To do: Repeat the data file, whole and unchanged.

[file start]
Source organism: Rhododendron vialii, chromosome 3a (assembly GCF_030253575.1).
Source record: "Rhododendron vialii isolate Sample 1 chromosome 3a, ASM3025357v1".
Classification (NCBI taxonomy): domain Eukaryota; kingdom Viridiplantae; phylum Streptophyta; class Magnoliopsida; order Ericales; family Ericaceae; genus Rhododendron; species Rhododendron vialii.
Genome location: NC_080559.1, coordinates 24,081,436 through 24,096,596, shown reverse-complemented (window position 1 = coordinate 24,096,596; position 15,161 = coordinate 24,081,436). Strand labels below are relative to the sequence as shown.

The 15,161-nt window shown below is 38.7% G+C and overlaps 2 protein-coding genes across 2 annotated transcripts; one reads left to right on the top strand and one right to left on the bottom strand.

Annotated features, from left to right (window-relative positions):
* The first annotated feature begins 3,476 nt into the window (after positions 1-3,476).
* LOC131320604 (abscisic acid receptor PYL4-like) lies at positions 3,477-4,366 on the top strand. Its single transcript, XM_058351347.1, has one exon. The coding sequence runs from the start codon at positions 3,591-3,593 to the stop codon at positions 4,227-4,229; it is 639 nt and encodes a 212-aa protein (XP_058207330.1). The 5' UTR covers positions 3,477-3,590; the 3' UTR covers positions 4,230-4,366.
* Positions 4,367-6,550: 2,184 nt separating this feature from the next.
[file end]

Source organism: Rhododendron vialii, chromosome 3a (assembly GCF_030253575.1).
Source record: "Rhododendron vialii isolate Sample 1 chromosome 3a, ASM3025357v1".
Classification (NCBI taxonomy): domain Eukaryota; kingdom Viridiplantae; phylum Streptophyta; class Magnoliopsida; order Ericales; family Ericaceae; genus Rhododendron; species Rhododendron vialii.
Genome location: NC_080559.1, coordinates 24,081,436 through 24,096,596, shown reverse-complemented (window position 1 = coordinate 24,096,596; position 15,161 = coordinate 24,081,436). Strand labels below are relative to the sequence as shown.

The 15,161-nt window shown below is 38.7% G+C and overlaps 2 protein-coding genes across 2 annotated transcripts; one reads left to right on the top strand and one right to left on the bottom strand.

Annotated features, from left to right (window-relative positions):
* The first annotated feature begins 3,476 nt into the window (after positions 1-3,476).
* LOC131320604 (abscisic acid receptor PYL4-like) lies at positions 3,477-4,366 on the top strand. Its single transcript, XM_058351347.1, has one exon. The coding sequence runs from the start codon at positions 3,591-3,593 to the stop codon at positions 4,227-4,229; it is 639 nt and encodes a 212-aa protein (XP_058207330.1). The 5' UTR covers positions 3,477-3,590; the 3' UTR covers positions 4,230-4,366.
* Positions 4,367-6,550: 2,184 nt separating this feature from the next.